Recent developments in simultaneous multiple alignment methods of protein sequences allow prediction of structural similarity in related proteins. Alanine dehydrogenase and the N-terminal sequence of pyridine nucleotide transhydrogenase were compared for their sequences. High similarities of sequences were observed especially in their NAD(H)-binding sites. These similarities suggest that antibodies which recognized the alanine dehydrogenase of Mycobacterium tuberculosis can also be directed against the membrane-bound pyridine nucleotide transhydrogenase. If this is the case, the virulent property of this pathogen could be linked to its higher synthesis of NADPH necessary for its anabolism.- Authors' Summary


Donelly-Wu, M. K., Jacobs, W. R. and Hatfull, G. F. Superinfection immunity of mycobacteriophage-L5-applications for genetic transformation of mycobacteria. Mol. Microbiol. 7 (1993) 407-417.

Mycobacteriophage L5 is a temperate phage of the mycobacteria that forms stable lysogens in Mycobacterium smegmatis. We show here that the 183-amino-acid product of L5 gene 71 confers immunity to L5 superinfection, is required for maintenance of the lysogenic state and contains a helix-turnhelix DNA-binding motif-properties associated with repressors of temperate phages. We have utilized these observations to demonstrate the use of L5 gene 71 as a selectable marker for genetic transformation of the mycobacteria. Significantly, the use of L5 gene 71 as a selectable gene avoids the requirement for antibiotic-resistance genes providing an important tool for the manipulation of the pathogens M. tuberculosis and M. avium, and for the construction of recombinant BCG vaccines.-Authors' Abstract


Eiglmeier, K., Honore, N., Woods, S. A., Caudron, B. and Cole, S. T. Use of an ordered cosmid library to deduce the genomic organization of Mycobacterium leprae. Mol. Microbiol. 7 (1993) 197-206.

In an attempt to unify the genetic and biological research on Mycobacterium leprae, the etiological agent of leprosy, a cosmid library was constructed and then ordered by a combination of fingerprinting and hybridization techniques. The genome of M. leprae is represented by four contigs of overlapping clones which, together, account for nearly 2.8 Mb of DNA. Several arguments suggest that the gaps between the contigs arc small in size, and that virtually complete coverage of the chromosome has been obtained. All of the cloned M. leprae genes have been positioned on the contig maps together with the 29 copies of the dispersed repetitive element, RLEP. These have been classified into four groups on the basis of differences in their organization. Several key housekeeping genes were identified and mapped by hybridization with heterologous probes, and the current genome map of this uncultivable pathogen comprises 72 loci.- Authors' Summary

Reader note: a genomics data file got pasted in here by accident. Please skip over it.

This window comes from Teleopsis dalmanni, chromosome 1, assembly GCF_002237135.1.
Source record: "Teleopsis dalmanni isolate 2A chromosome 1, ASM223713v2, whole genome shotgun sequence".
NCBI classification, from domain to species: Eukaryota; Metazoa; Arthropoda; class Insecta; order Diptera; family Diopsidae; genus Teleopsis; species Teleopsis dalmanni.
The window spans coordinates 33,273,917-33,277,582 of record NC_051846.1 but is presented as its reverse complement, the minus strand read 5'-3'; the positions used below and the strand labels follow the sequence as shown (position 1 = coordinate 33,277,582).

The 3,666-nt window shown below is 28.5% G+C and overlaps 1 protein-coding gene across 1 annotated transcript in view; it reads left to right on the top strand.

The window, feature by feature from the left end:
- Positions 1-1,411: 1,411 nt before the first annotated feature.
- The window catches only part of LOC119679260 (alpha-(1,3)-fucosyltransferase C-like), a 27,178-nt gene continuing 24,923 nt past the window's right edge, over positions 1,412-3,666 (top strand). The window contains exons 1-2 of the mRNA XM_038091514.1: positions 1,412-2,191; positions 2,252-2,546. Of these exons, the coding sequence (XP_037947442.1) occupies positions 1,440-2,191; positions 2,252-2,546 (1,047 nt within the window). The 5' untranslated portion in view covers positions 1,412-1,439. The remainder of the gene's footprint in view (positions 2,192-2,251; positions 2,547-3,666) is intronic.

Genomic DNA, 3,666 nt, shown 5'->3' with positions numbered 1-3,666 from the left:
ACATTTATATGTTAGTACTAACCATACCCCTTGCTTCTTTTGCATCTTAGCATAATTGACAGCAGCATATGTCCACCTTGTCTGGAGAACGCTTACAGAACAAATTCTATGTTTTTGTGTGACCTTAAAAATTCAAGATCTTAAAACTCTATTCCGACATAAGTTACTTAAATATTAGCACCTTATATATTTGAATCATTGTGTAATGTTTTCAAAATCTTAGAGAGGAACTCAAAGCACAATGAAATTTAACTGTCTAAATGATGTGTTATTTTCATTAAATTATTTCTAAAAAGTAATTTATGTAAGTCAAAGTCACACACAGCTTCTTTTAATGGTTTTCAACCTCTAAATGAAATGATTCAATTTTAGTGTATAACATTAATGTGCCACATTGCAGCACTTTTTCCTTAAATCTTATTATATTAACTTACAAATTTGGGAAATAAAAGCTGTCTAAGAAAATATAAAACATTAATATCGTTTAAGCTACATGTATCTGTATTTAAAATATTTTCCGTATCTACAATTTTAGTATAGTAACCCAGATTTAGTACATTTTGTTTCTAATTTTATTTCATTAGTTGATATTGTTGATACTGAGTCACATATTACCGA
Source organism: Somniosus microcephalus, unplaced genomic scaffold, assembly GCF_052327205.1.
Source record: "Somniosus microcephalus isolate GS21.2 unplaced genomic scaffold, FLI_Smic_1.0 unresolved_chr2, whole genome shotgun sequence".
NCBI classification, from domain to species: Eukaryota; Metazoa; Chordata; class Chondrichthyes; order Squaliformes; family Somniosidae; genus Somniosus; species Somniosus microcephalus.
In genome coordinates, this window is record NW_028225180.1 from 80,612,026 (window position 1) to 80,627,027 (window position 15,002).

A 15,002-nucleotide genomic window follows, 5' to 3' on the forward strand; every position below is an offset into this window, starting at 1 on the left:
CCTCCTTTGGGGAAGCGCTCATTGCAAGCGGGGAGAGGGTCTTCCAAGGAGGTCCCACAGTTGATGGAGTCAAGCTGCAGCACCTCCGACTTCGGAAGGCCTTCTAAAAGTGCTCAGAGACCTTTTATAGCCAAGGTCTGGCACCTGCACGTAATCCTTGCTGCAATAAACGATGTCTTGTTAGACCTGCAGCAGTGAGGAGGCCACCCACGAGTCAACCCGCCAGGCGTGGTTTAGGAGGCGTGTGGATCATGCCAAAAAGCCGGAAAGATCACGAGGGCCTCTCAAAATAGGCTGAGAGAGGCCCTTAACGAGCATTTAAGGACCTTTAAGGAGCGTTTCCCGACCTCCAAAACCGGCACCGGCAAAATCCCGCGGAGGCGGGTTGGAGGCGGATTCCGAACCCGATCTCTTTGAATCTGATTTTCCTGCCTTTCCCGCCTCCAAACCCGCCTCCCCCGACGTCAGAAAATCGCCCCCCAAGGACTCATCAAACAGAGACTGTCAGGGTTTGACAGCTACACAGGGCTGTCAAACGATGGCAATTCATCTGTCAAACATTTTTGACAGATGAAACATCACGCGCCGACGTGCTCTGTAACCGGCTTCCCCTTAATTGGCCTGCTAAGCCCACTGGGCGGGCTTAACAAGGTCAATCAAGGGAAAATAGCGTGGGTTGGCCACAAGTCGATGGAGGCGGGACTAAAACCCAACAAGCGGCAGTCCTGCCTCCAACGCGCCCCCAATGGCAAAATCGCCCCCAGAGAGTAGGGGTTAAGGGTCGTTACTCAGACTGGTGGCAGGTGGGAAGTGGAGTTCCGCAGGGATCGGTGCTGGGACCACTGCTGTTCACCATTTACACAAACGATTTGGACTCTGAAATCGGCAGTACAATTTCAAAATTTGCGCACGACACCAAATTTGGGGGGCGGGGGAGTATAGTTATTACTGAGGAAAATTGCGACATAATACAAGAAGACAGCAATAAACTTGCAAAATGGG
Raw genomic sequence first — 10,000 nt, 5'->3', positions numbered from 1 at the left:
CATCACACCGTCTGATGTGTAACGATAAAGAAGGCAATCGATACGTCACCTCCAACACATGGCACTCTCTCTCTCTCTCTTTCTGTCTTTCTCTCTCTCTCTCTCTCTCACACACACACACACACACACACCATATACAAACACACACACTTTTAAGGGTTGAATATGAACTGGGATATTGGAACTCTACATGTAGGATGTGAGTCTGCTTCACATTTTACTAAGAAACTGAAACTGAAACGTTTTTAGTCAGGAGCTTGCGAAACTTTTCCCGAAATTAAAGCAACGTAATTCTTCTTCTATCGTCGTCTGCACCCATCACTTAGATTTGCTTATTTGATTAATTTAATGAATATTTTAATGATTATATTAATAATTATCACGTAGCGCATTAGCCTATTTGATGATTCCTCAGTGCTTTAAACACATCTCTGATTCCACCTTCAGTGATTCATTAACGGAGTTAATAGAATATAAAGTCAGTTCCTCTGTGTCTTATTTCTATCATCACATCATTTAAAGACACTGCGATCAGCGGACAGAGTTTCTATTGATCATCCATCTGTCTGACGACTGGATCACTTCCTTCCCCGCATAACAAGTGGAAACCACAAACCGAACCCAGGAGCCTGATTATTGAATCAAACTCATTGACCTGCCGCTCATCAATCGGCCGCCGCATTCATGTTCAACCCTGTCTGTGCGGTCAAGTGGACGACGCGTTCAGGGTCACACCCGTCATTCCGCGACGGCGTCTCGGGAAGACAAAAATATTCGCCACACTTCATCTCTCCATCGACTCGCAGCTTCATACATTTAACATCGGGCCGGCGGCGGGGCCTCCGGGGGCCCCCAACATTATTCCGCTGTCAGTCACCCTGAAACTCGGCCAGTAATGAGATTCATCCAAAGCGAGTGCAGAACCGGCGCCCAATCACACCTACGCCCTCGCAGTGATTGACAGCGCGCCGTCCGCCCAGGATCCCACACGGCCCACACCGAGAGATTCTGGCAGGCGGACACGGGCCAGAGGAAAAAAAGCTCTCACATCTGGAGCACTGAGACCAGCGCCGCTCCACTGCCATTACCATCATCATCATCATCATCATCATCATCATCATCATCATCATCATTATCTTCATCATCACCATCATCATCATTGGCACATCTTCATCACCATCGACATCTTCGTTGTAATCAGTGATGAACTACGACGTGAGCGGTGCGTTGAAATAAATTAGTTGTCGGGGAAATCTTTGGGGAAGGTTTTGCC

Hatfull, G. F. and Sarkis, G. J. DNA sequence, structure and gene expression of mycobacteriophage-L5-a phage system for mycobacterial genetics. Mol. Microbiol. 7 (1993) 395-405.

Genetic studies of Mycobacterium tuberculosis and other mycobacterial pathogens have suffered from the lack of a sophisticated genetic system. To address this issue we have developed a viral system through a detailed characterization of mycobacteriophage L5, a temperate phage that infects both fast- and slow-growing mycobacteria. We describe here the complete DNA sequence of the L5 genome and initial characterization of L5 virion structure and gene expression. In addition to providing a genetic "tool-box" for the mycobacteria we find that L5 offers a new paradigm for dsDNA phages, being phenotypically temperate but employing genetic strategies for phage growth usually associated with lytic bacteriophages.-Authors' Abstract


Honore, N., Bergh, S., Chanteau, S., Doucet-Populaire, F., Eiglmeier, K., Gamier, T., Georges, C, Launois, P., Limpaiboon, T., Newton, S., Niang, K., del Portillo, P., Ramesh, G. R., Reddi, P., Ridel, P. R., Sittisombut, N., Wu-Hunter, S. and Cole, S. T. Nucletoide sequence of the first cosmid from the Mycobacterium leprae genome project: structure and function of the Rif-Str regions. Mol. Microbiol. 7 (1993) 207-214.